We have two contributions today: frogs and birds. The first set (frogs) comes from reader Jonathan Wallace. All readers’ captions and IDs are indented.
These pictures were taken at a small nature reserve near where I live (Newcastle upon Tyne, UK). My wife and I visited a couple of times after dark this week enabling us to get outdoors, walk the dogs, and get some exercise ourselves while still respecting the social distancing required by the Covid-19 situation. We had the place to ourselves.
The pictures are of common toads Bufo bufo, which mate at this time of year. As with other amphibians, toads need water to spawn and mating is achieved by ‘amplexus’ in the water with males clinging onto females from behind and releasing their sperm into the water as the female releases her strings of spawn. Competition for females is intense, however, so males wait on dry land around the breeding pond in order to – hopefully – intercept females on their way to the pond after coming out of hibernation.
The other consequence of this competition is that it is common to see a single female with several males each trying to cling on to her while seeking to elbow off the rivals. In some instances this results in a complete ball of toads with a poor female at the centre and I believe this can on occasion lead to females dying (your mallards are positively polite in comparison!).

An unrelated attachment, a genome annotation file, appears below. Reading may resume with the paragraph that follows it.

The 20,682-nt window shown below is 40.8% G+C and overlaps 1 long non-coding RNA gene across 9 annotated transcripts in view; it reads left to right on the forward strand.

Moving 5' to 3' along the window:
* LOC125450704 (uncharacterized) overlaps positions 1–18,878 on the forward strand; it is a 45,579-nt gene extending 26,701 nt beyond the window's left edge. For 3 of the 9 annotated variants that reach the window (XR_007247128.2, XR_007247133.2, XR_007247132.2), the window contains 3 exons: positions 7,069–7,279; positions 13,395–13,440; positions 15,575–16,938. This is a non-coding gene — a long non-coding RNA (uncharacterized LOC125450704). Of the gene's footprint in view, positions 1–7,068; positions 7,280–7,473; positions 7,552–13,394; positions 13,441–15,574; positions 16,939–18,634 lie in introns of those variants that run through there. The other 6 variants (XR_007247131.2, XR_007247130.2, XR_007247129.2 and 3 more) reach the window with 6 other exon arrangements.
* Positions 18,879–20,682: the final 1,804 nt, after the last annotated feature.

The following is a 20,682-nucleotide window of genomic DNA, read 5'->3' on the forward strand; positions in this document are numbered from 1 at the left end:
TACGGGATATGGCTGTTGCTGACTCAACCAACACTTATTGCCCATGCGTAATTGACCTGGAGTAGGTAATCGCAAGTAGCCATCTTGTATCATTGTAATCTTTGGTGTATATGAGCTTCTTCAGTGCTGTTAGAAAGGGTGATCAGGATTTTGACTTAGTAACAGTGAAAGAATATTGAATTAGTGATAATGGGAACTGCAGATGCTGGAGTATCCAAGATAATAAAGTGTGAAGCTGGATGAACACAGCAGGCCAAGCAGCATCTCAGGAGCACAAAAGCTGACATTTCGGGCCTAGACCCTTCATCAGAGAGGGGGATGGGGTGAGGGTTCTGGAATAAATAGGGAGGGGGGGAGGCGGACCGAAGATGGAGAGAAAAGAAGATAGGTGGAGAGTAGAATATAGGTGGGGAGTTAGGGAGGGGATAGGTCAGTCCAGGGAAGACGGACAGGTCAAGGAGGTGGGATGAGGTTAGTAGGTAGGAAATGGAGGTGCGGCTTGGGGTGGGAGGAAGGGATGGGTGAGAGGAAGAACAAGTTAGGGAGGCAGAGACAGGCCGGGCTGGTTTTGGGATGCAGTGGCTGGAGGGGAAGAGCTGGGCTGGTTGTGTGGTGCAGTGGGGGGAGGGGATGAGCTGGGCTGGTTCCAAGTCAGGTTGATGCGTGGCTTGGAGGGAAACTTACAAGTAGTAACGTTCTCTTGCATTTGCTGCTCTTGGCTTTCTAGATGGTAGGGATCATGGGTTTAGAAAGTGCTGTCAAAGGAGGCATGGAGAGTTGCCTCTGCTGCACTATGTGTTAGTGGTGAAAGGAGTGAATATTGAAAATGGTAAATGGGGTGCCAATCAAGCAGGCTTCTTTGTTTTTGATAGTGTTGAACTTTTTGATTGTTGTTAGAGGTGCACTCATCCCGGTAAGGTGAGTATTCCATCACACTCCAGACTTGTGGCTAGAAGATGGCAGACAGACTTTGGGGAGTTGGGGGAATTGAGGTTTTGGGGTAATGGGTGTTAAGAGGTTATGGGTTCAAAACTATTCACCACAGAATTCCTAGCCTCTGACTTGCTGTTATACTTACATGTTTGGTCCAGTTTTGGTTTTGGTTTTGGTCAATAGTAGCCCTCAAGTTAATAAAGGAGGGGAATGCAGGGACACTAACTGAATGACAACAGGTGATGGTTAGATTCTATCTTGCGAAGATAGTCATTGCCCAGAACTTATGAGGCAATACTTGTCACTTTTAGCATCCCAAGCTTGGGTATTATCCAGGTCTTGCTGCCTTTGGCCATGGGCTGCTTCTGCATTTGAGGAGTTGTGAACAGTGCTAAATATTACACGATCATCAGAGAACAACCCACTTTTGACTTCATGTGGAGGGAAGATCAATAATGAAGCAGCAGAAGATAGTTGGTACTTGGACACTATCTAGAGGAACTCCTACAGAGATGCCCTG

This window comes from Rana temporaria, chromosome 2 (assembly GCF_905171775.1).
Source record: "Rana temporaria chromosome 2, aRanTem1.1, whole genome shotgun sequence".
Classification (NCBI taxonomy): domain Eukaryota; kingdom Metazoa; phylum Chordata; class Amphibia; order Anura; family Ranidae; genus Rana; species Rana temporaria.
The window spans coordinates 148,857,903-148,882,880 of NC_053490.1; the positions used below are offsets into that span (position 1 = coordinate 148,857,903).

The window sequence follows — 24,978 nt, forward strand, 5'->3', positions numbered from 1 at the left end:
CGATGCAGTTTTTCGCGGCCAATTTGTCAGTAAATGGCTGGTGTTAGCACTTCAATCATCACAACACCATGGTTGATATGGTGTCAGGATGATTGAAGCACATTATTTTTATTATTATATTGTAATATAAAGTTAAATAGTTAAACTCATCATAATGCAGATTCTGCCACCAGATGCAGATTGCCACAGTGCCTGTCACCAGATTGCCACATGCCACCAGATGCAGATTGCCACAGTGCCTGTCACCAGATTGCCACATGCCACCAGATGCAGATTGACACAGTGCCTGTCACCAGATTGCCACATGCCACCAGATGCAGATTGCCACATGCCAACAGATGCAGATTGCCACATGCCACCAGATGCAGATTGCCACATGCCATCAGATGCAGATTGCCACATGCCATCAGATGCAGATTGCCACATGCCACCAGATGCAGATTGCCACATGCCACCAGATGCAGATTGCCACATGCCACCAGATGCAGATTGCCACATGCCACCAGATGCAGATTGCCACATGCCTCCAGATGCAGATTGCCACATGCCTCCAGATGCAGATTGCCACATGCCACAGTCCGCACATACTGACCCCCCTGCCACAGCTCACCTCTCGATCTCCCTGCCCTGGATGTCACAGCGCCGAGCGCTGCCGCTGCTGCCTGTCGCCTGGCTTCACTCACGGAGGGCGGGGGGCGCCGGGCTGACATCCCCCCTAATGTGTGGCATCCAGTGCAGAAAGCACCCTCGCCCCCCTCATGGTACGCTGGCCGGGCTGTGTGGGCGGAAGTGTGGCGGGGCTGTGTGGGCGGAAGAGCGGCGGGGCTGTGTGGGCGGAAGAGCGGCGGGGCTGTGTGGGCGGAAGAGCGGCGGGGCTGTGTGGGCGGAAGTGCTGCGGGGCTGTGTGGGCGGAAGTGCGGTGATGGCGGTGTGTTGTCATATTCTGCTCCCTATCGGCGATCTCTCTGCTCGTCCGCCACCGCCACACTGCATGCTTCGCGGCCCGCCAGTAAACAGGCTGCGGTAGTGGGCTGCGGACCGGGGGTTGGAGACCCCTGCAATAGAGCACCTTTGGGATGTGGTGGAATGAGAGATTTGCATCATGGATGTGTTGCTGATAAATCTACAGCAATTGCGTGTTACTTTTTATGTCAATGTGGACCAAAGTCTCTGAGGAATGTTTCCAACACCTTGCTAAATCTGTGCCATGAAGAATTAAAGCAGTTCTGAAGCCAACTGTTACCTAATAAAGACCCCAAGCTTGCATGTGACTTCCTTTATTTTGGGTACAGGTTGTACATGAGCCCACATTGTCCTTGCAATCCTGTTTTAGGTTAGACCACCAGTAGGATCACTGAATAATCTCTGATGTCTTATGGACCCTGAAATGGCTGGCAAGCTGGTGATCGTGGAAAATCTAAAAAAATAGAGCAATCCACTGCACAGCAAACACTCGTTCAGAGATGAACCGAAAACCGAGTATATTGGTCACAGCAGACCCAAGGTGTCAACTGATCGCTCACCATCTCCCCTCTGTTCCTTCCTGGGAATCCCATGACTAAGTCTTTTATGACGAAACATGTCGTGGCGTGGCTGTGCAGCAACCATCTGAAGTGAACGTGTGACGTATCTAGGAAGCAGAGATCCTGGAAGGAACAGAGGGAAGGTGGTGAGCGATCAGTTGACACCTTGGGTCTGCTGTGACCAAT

I recall a few years ago in another nature reserve walking along a wooden boardwalk that had chicken wire tacked over the surface to make it less slippery to walk on. I noticed a toad trying to force its way through the holes of this chicken wire but it had got itself stuck. Closer examination showed that it was in fact a female toad with a male piggy-backing on her and refusing to let go. As the toads could move neither forwards or back, I had to release them by bending the wire back and forth until it snapped and during all of this time the male grimly clung on so great was his drive to keep his prize! I did eventually manage to release them and I hope that they succeeded in begetting a shoal of tadpoles!
Male toad waiting:
Toad in water:
Toads, male and female:
Toads, male plus female:
The last picture (taken a few years ago) shows a bunch of toads together in a scrum underwater – it is a bit impressionistic but I quite like the effect!
And two bird photos from reader Christopher Moss;
Flocks of noisy common grackles (Quiscalus quiscula) are common enough here, but the red-winged blackbird (Agelaius phoeniceus) is usually only seen as a single bird, generally sitting on a fencepost of a bullrush in a field. I assume they must travel back north as a flock and on arrival feed together until they split up into breeding territories. So I had never seen more than one at once until a flock of a dozen (flocking together with around two dozen grackles – I expect the temporary alliances formed when different species flock together is something worth studying) turned up two days ago. I’m afraid the photos were taken through dirty windows, but I was too close for them to tolerate me opening the window, and it was too cold to leave the window open and wait.